Tuscarawas County History

The history and heritage of Tuscarawas County are a mixture of exciting chronicles united by common threads of courage and determination. For example, the mysterious mound builders. . . their mounds lying quietly near Bolivar and sprinkled throughout Tuscarawas County. Their presence alone is over whelmingly awesome. People come and stand, staring at them wondering who? Why? and When? Thousands of years ago a people had a dream. Today, they are a mystery.

Our modern Ohio history began just prior to the Revolutionary War. Stirrings and conflict in Europe had a great influence on Ohio Territory, thousands of miles away. Devoted and determined Europeans looking for a better life and refusing to compromise turned their backs on comfort and security and searched for freedom in a "new" land safe from monarchies and tyranny. Nowhere was this more evi dent than in Switzerland where the Amish movement was taking place. in 1693, amid strong persecution by other faiths, an aggressive, young Swiss Brethren bishop named Jakob Ammann began applying pressure for strict conformity. He urged plain dress, full beards for men and shunning as punishment for any Brethren members who breached the rules, married outside the faith or joined another church. Ammann's crusade split the Brethren, and some congregations followed him to America. By 1727, communities started in Pennsylvania. Eventually, some Amish ventured west to Ohio and Indiana.

In 1772, David Zeisberger, a Moravian minister, settled the village of Schoenbrunn ("Beautiful Spring"), attracting a large group of Indian converts to Christianity. Here they built the first church and school west of the Ohio River. After a time, the Christian Deleware Indians departed to build another community called Gnadenhutten, which means Tents of Grace.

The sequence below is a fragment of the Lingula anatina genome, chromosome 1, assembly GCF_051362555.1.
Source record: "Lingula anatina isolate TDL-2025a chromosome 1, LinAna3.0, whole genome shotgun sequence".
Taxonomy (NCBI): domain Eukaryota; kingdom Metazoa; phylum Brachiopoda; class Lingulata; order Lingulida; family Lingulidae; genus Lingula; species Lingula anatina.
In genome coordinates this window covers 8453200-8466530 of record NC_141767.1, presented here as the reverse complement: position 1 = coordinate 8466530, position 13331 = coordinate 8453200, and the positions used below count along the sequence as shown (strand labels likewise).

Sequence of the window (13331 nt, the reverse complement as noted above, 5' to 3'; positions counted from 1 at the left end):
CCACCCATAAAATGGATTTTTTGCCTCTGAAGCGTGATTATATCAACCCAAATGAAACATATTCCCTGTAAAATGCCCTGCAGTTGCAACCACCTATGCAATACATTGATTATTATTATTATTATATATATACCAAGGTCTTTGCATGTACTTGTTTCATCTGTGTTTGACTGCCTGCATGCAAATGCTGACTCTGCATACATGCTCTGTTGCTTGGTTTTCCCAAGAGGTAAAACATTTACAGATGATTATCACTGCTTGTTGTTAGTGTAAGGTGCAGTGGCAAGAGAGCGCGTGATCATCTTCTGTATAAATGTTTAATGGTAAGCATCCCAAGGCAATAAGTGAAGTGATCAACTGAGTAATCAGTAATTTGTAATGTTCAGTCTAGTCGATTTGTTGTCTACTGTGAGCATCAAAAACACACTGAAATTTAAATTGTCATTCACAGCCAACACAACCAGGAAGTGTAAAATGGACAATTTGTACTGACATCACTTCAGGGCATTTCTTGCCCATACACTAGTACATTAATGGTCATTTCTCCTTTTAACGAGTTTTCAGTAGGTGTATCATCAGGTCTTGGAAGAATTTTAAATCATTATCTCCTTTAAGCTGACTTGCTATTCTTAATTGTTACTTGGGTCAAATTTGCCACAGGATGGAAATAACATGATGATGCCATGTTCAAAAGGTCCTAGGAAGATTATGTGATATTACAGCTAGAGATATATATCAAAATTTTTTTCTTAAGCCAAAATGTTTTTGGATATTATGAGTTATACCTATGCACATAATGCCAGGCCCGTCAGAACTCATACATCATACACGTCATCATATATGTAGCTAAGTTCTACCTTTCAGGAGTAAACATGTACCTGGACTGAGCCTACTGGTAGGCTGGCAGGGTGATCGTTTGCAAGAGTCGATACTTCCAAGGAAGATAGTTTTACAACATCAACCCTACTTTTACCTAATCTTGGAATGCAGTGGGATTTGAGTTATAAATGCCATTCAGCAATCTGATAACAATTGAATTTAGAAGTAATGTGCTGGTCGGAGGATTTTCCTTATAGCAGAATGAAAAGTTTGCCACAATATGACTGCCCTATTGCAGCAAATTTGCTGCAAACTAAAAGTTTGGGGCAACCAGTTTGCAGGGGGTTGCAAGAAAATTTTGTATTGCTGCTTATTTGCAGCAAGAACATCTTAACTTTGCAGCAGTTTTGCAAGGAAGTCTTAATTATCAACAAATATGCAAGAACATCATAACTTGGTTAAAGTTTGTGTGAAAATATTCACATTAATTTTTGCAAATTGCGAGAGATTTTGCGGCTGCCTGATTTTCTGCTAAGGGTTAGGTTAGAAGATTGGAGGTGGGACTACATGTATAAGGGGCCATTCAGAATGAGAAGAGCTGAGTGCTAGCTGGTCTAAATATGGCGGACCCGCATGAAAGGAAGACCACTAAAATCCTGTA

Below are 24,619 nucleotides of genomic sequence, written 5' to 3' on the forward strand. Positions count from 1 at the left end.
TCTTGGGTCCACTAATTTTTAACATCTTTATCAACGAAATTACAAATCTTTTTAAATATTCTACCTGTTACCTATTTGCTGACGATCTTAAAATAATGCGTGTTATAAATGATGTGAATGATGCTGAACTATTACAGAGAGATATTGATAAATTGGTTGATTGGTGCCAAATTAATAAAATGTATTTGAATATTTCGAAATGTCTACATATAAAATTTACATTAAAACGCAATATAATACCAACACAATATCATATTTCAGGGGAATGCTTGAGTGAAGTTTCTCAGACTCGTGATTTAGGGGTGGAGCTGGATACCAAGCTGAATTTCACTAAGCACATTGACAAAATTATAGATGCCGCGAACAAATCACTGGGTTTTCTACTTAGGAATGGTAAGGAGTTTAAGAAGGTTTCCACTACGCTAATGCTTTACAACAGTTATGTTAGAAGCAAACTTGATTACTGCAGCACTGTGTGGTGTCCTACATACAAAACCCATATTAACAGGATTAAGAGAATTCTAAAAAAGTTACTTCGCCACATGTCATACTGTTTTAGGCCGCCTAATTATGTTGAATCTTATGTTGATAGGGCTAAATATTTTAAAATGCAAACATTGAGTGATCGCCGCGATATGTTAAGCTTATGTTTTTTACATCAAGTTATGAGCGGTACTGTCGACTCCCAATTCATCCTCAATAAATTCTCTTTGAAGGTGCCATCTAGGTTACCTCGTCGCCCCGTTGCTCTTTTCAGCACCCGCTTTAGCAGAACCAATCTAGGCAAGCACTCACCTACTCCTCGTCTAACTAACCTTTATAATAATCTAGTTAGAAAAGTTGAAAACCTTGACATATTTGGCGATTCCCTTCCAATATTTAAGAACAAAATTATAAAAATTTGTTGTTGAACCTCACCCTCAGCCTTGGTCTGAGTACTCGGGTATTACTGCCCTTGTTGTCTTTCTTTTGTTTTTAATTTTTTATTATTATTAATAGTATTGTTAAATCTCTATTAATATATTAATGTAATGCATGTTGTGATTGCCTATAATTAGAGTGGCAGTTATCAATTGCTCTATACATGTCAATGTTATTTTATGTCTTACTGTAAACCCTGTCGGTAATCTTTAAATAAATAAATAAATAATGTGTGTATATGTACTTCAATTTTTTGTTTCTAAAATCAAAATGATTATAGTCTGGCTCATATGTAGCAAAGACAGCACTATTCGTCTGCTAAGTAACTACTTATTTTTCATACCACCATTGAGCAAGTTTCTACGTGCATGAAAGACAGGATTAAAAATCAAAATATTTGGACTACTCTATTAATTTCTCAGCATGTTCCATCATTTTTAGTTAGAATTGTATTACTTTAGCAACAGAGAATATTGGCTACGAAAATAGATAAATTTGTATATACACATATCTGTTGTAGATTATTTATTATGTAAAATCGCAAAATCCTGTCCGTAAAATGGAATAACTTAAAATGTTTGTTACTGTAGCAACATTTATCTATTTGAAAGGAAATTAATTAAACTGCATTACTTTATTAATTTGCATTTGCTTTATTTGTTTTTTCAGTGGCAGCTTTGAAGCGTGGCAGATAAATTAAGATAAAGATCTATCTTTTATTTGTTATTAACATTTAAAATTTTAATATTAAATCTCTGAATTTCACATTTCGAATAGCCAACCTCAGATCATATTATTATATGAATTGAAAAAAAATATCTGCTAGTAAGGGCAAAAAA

The troubled years of the American Revolution saw the destruction of both villages. The Indians Of Schoenbrunn, fearing for their safety, abandoned their settlement in 1777 and moved south to Lichtenau Mission in what is now Coshocton County. The Delawares at Gnadenhutten and Salem were less for- tunate. In 1782, they were attacked and murdered. Only two boys were said to have escaped . . . one without his scalp.

New Philadelphia was founded in 1804 by John Knisely who first visited the Ohio area while deer hunting with his son. Admiring it, he returned to his home in Bedford County, Pennsylvania, sold his possessions and made preparations to move his wife and ten children. He persuaded 33 others to join him, and they started west in the spring of 1804. At Gnadenhutten, Knisley purchased 3,554 acres of land from Godfrey Haga through John Heckewelder, a missionary and land agent for eastern land owners. That acreage embraces most of present-day New Philadelphia. Its carefully planned checkerboard pattern was adapted from that of Philadelphia, Pennsylvania.

In 1806, a young bachelor named Christian Deardorff arrived in Ohio Territory with his brother-in-law, Jesse Slingluff, a Baltimore merchant. The pair purchased 2,175 acres for $4,622.00 and began planning a town that eventually became Dover. In 1807, Deardorff filed the plat in Zanesville and returned to a cabin he had erected on a hillside near Sugarcreek. The plat provided for 256 lots arranged in a square. Land at the center was designated for a courthouse and public offices in anticipation that Dover might become the county seat. However, that honor was won by New Philadelphia. The settlement of Zoar tells yet another story. In the spring of 1817, about 200 German peasants arrived in America seeking religious freedom. Among them was Joseph Bimeler, a young, intelligent and resourceful man. With assistance from friendly Quakers in Philadelphia, he purchased 5,500 acres of land on credit in Tuscarawas County and led the band of peasants to a settlement named Zoar. Arriving too late to plant and harvest many crops, they faced the coming winter with insufficient food. They survived only through the intervention of a stranger who sent provisions enough to last the winter. The identity of this stranger remains a mystery.